Pressure Toward Criminal Penalties

In 1914, when the international opium convention (Hague Convention) was to go into effect, several British agencies could not decide which one should take responsibility for implementing legislation and regulation of drugs. Then World War I began in August 1914 and Sir Malcolm Delevingne, an undersecretary at the Home Office, took pri mary responsibility. He suggested using the War Powers Act to stop sales of cocaine and opiates to soldiers unless they were based on a prescription by a doctor that was "not to be repeated'' (refilled without further prescription). Violators, however, could be fined only five pounds. Two or three cases were publicized and introduced the British public to "dope fiend'' fears, but they continued to be rare.

After World War I, Delevingne argued that drug control was a police responsibility for the Home Office (where it has remained ever since). The 1920 Dangerous Drug Act was vague about two critical issues—whether doctors/pharmacists could prescribe for themselves, and whether doctors could "maintain" addicts. In 1921 and 1924, the Home Office proposed regulations that ignored the rights of professionals and imposed many complex procedures. It also sought powers of search and seizure, higher fines, and longer sentences for convictions. Thus, the Home Office was making regulations that would subject doctors to criminal sanctions and circumscribe their prescribing practices—as was already happening in the United States.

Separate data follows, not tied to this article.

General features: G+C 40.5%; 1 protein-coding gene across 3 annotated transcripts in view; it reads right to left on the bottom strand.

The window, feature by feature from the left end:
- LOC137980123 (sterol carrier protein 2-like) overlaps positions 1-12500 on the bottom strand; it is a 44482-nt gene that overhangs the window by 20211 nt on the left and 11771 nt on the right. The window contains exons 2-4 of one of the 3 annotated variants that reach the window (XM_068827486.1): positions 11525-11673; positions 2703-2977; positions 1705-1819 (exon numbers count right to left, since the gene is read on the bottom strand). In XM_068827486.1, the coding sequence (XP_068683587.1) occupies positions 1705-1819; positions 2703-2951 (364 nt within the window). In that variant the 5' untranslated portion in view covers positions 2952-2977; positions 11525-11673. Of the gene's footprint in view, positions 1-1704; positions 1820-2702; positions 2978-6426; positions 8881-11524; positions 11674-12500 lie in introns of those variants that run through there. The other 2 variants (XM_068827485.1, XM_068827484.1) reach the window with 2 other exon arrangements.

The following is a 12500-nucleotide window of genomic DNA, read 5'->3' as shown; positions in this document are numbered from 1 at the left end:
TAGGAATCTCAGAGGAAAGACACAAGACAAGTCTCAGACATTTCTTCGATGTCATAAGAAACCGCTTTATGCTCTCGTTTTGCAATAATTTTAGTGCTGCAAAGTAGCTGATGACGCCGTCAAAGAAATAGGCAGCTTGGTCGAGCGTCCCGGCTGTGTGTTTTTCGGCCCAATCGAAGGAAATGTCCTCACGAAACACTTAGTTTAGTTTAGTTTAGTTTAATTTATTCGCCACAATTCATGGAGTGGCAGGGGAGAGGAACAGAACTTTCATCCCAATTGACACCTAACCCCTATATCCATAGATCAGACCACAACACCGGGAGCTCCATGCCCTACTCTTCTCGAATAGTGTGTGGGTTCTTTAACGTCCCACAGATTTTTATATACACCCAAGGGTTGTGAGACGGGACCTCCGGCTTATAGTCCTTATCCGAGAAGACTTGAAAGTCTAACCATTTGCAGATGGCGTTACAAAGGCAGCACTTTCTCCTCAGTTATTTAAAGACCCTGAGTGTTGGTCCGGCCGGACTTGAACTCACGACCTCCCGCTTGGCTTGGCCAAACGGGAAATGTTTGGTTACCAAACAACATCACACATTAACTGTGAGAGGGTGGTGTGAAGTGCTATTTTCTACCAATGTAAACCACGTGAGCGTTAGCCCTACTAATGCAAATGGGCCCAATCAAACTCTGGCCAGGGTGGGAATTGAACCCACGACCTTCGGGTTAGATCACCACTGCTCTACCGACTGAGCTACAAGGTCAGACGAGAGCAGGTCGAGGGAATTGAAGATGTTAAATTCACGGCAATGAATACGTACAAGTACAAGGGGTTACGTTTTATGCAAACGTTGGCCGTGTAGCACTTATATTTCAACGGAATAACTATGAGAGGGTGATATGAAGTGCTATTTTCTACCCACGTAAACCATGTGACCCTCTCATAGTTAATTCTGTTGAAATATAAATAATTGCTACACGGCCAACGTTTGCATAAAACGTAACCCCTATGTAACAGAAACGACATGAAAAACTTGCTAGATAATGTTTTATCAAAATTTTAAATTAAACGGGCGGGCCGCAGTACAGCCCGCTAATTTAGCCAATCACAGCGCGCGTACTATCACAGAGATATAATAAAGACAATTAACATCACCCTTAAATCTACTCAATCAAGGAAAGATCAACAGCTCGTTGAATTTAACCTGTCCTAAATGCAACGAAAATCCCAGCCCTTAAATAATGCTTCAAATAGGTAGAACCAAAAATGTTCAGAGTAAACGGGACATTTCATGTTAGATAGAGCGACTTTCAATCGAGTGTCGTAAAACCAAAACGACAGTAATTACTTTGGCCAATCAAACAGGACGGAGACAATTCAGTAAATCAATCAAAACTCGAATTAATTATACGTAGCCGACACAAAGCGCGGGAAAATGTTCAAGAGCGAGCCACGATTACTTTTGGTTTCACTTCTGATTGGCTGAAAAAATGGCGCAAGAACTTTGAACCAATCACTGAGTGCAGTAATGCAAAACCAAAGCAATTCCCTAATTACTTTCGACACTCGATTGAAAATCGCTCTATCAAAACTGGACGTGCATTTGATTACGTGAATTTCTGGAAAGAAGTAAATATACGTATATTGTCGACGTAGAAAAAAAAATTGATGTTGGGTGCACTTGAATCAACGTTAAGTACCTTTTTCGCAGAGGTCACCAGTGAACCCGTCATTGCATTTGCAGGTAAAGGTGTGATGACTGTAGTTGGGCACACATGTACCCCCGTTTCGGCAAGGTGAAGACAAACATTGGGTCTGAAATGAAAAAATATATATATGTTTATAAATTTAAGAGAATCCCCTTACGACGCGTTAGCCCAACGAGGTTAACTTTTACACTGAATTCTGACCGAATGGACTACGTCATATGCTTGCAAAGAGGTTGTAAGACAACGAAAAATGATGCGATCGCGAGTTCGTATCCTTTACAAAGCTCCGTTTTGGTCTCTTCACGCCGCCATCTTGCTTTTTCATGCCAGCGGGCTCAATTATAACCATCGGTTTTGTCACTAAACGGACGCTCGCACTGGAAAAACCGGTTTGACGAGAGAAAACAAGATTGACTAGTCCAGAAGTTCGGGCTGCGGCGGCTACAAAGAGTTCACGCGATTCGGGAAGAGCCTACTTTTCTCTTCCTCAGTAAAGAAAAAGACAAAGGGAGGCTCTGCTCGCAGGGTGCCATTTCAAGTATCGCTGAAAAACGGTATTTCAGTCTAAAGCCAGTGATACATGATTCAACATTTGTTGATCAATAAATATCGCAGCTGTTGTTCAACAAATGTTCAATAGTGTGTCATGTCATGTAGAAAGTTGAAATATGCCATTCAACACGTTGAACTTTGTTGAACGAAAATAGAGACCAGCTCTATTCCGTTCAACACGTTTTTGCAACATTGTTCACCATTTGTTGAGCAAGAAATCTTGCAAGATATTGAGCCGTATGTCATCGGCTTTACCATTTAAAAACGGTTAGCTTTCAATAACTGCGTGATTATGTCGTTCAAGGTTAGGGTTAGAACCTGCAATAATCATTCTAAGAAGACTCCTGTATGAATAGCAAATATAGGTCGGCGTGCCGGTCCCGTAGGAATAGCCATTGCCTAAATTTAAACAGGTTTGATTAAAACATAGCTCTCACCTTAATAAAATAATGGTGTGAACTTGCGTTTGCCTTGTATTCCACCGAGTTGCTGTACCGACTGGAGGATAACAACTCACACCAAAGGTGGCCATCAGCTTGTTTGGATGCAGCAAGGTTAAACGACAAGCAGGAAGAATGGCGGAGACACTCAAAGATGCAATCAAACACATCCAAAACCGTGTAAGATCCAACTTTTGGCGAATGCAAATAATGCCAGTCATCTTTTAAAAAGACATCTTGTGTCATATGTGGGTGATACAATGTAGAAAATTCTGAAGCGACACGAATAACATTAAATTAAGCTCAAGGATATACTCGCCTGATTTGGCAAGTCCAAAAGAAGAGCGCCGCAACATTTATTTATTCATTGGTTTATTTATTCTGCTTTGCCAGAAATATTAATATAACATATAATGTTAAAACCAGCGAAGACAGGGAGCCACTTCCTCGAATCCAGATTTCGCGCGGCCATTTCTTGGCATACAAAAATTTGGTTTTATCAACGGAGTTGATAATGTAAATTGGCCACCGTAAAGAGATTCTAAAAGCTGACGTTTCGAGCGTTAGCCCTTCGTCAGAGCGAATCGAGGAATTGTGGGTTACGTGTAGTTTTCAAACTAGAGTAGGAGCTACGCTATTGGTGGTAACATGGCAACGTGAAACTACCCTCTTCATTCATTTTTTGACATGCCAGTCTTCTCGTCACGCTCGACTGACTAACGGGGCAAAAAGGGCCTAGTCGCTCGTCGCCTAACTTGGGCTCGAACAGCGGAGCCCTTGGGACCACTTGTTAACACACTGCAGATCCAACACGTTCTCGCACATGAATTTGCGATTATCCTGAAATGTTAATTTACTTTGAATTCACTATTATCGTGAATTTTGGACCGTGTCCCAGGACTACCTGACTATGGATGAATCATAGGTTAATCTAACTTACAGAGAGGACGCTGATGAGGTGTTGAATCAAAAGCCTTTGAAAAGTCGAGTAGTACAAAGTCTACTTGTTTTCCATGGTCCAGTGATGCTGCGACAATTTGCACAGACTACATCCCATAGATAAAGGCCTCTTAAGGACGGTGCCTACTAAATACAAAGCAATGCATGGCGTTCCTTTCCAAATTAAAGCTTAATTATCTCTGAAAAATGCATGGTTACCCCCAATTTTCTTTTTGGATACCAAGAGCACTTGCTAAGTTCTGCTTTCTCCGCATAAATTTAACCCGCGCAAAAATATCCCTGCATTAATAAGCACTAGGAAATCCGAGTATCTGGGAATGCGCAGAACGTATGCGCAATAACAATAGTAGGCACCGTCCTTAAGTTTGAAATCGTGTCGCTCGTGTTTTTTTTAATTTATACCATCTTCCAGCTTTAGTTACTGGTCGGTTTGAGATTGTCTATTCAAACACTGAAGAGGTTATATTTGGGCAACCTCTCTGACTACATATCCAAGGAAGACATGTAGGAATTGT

Defeat Drugs and Live Free

Defeat Drugs and Live Free

Being addicted to drugs is a complicated matter condition that's been specified as a disorder that evidences in the obsessional thinking about and utilization of drugs. It's a matter that might continue to get worse and become disastrous and deadly if left untreated.

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